• Stick with sleep training for at least 7 days!
    • If I had given up on the worst day (Day 4 for me), I would have missed out on several very successful days.
  • Don’t be afraid to modify.
    • I struggled with “following the rules” to the tee, but once I gave myself leeway to follow my gut, Vivi and I were both happier. Listen – your baby is special! No book can plan for your little sweetling’s personality and needs. If the approach doesn’t feel right, make tweaks and get it right for you and your baby.
  • Nurse to drowsy, not to sleep!
    • Ferber doesn’t recommend nursing to sleep, and I have to agree based on my experiences. When I nursed to “drowsy”, Vivi went down easily. When I nursed her until she was asleep, she woke up shocked and distressed when I put her down into the crib. I can relate- I would probably be distressed too if  I woke up in a different place than I fell asleep.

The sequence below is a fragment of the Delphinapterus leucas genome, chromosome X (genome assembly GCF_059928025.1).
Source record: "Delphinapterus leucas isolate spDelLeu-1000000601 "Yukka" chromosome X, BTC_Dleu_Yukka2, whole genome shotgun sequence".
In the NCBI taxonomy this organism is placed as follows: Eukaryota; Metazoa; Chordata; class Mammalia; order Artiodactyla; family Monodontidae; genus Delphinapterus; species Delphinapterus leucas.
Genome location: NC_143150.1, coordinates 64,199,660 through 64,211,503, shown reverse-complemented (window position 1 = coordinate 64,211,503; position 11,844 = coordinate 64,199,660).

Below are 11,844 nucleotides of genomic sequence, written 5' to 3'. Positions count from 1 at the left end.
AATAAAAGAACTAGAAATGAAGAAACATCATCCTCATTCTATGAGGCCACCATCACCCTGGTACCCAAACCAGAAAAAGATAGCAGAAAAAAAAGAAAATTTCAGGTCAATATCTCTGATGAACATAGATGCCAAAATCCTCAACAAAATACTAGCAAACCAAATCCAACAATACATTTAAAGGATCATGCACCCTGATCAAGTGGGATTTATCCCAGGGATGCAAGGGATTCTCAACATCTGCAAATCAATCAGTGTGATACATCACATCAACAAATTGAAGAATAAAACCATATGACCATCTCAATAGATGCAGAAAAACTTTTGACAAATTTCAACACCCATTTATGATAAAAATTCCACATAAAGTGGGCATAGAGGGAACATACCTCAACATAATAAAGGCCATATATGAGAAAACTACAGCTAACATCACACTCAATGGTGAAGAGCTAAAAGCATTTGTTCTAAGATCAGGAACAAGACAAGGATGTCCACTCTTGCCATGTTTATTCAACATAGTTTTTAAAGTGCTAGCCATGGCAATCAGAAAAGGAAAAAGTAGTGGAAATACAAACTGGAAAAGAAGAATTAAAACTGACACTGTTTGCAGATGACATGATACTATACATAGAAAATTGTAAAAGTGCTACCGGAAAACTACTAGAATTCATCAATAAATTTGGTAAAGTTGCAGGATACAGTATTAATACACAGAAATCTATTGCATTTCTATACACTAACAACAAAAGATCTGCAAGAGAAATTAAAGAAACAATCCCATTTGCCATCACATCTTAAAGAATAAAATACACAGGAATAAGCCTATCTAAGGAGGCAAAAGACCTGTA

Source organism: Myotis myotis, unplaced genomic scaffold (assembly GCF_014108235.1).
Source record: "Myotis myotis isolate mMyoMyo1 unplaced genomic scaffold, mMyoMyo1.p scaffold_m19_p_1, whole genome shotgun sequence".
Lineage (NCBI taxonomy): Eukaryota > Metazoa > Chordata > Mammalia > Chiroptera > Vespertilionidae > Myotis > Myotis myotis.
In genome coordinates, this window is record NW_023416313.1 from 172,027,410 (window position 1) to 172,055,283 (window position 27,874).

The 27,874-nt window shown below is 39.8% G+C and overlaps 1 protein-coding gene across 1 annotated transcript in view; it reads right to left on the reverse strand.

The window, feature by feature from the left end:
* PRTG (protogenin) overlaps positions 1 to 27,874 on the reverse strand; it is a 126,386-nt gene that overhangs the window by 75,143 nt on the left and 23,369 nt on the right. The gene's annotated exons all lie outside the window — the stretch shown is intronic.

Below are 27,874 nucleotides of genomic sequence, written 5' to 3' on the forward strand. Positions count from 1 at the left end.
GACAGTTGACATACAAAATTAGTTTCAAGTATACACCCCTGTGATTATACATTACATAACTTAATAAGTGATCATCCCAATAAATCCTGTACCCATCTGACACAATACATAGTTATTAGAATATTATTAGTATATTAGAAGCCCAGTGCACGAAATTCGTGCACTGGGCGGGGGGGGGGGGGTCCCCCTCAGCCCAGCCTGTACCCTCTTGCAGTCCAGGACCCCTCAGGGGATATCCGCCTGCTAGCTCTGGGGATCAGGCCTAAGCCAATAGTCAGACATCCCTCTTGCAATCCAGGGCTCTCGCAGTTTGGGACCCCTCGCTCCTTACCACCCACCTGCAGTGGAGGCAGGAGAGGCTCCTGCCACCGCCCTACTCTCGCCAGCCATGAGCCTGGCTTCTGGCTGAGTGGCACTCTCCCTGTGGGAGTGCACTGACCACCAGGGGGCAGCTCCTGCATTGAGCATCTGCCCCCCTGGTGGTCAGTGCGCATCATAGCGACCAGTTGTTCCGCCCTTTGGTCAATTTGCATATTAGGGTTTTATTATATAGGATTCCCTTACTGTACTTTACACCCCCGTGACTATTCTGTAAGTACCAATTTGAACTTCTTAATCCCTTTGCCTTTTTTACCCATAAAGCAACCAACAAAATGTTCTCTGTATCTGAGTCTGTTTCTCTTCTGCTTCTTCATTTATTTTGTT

• Keep living your life!
    • Don’t let sleep training make your home a prison. If you need to run an errand or want to grab lunch with a friend but it’s Baby’s naptime, go anyway. Life is short!
  • Offer extra snuggles during waking hours.
    • Crying is tough for both you and Baby! Offer snuggles while Baby is awake. I use the baby sling around the house more often now. I’m not saying you should overcompensate by holding your baby all day long – no need to feel guilty – but a little extra love while sleep training is sure to make both you and Baby feel better.
  • Have a baby that won’t sleep anywhere but your arms? Use the swing before you start Ferberizing!
    • Vivi loooooved to nap on me when she was younger. Around three or four months I started using the swing for naptimes, and it worked great! If you have a cuddler too, start by letting your baby nap in a swing for a few weeks. They will get used to falling asleep, albeit assisted, out of your arms. Once used to sleeping away from you, the transition to the crib is easier.

Anyway, I’m sure to learn more as this little journey continues. I hope what I’ve learned helps someone out there in BlogLand! Good luck!